Along the Natchez Trace

Sunday, March 24, 2013

The Monastery

The other day it wasn't raining...  of course we had to take advantage of that, so we walked to the Monasterio de la Cartuja.  Actually, it hasn't been a monastery since the 1830's,  but since it was established in 1399  it still has the same name.
Again, as different cultures were in power, the buildings changed and developed into what they are today.

This large, walled complex of honey-coloured stone buildings, situated on the Isla la Cartuja (named after the monastery itself; the word means “charterhouse”), has seen many ups and downs during its long, dramatic history. From monks who welcomed Christopher Columbus, to barracks for Napoleon’s troops, ceramic factory run by an Englishman producing world-renowned porcelain, to modern-day contemporary art gallery and open-air live music venue.
The 16th-century monastery consists of a magnificent entrance gate with surrounding grounds and lake; domed church with various chapels and Mudejar cloisters; numerous patios; refectory with wood coffered ceiling; crypt; chapterhouse with tombs; and a beautiful walled garden with fruit trees and a small Mudejar torreon (tower) with mirador offering views over the river Guadalquivir to the city. There is a café with an attractive outdoor seating area, which is never too crowded with tourists as few venture over here. It’s a well-kept secret.
(Sevilla Tourist Bureau)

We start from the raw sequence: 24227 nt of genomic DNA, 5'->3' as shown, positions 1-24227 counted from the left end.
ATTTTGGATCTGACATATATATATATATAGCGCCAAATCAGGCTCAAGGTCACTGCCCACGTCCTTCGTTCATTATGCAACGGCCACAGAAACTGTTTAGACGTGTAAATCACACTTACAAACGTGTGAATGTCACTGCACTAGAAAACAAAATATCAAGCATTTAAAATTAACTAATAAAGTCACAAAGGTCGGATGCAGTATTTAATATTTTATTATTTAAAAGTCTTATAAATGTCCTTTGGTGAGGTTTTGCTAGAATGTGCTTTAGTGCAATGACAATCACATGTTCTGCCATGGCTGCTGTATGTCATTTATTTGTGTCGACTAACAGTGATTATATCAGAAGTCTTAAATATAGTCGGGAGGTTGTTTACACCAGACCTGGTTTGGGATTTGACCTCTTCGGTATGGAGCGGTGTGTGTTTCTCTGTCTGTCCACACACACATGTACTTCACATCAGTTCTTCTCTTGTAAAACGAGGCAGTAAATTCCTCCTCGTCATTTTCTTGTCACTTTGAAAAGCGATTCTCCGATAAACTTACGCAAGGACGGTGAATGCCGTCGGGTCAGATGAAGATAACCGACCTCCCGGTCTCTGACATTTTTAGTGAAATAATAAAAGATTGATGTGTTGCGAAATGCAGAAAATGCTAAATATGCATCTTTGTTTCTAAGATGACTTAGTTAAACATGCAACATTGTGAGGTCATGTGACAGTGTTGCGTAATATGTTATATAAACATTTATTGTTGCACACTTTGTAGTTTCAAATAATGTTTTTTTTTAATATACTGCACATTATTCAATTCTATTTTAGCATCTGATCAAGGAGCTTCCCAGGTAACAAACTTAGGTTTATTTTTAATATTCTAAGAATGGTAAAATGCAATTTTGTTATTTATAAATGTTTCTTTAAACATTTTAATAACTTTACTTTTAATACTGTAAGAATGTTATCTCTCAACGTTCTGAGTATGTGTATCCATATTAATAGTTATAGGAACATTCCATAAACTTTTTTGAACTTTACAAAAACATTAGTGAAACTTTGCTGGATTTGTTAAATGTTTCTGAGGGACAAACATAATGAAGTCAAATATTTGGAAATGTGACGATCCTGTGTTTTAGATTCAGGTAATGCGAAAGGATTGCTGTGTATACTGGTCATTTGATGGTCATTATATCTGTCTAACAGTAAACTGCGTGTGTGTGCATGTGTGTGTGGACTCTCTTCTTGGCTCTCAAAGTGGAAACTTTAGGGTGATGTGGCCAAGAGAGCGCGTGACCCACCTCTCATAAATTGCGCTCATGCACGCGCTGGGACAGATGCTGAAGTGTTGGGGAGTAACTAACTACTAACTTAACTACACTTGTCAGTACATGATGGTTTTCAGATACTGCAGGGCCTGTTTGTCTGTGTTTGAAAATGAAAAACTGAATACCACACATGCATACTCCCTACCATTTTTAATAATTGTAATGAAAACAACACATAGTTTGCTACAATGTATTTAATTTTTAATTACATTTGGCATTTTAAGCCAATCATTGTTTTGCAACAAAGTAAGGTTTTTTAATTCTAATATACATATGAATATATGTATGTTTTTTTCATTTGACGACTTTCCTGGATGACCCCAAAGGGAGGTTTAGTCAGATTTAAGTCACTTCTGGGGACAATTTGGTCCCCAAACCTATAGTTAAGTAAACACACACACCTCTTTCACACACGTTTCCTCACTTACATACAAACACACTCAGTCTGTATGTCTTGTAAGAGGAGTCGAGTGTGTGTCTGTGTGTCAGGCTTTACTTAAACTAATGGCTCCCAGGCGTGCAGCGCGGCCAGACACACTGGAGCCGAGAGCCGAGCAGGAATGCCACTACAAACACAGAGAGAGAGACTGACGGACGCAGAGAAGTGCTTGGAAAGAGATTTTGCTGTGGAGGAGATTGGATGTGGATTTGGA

The Entrance...
And that magnificent gate...
Knock, Knock....

One of my favorite views...
The dome-like top of the central building.


Legend has it that in Moorish times, caves were dug in the area to extract clay to make pots. In 1248, an image of the Virgin was found, named Virgen de la Cuevas (Virgin of the Caves), and a shrine was built.
In 1399 Franciscans built a monastery here, and later it was home to cloistered Carthusian monks. Fashionable with the rich and powerful of Spain, La Cartuja was where Christopher Columbus stayed while planning his second voyage, one of the reasons why this site – the island of La Cartuja, including the then-ruined monastery - was chosen for Seville’s Expo 92, on the 500th anniversary of his first voyage. Columbus’ remains were buried in the church for 30 years.
During the Napoleonic invasion of Spain, the monks were expelled and La Cartuja was used as a barracks by the French Emperor’s troops, who damaged the buildings. They finally left in 1812, and the monks came back until the closing and confiscation of many religious properties was ordered in the 1830s.

Statue of Christopher Columbus
Seems Christopher Columbus traveled as much after his death as he did while alive.


In the next stage of its colourful existence, the monastery became a ceramics factory. For some time, the nearby area of Triana had been famous for its azulejos, ceramic tiles which can be seen throughout the city, decorating everything from banks to bars.
A Liverpool merchant called Charles Pickman bought the abandoned monastery in 1840, and installed a factory making ceramic tiles and porcelain. He built the emblematic tall, cone-shaped brick kilns and chimneys, whose shape are so much part of Seville’s skyline today. La Cartuja won many international prizes in the late 19th century for its chinaware, and produced commissions for various Spanish monarchs, including Alfonso XIII of the famous Seville hotel. Look out for the original tiles around the monastery buildings. The factory ceased production in the 1980s.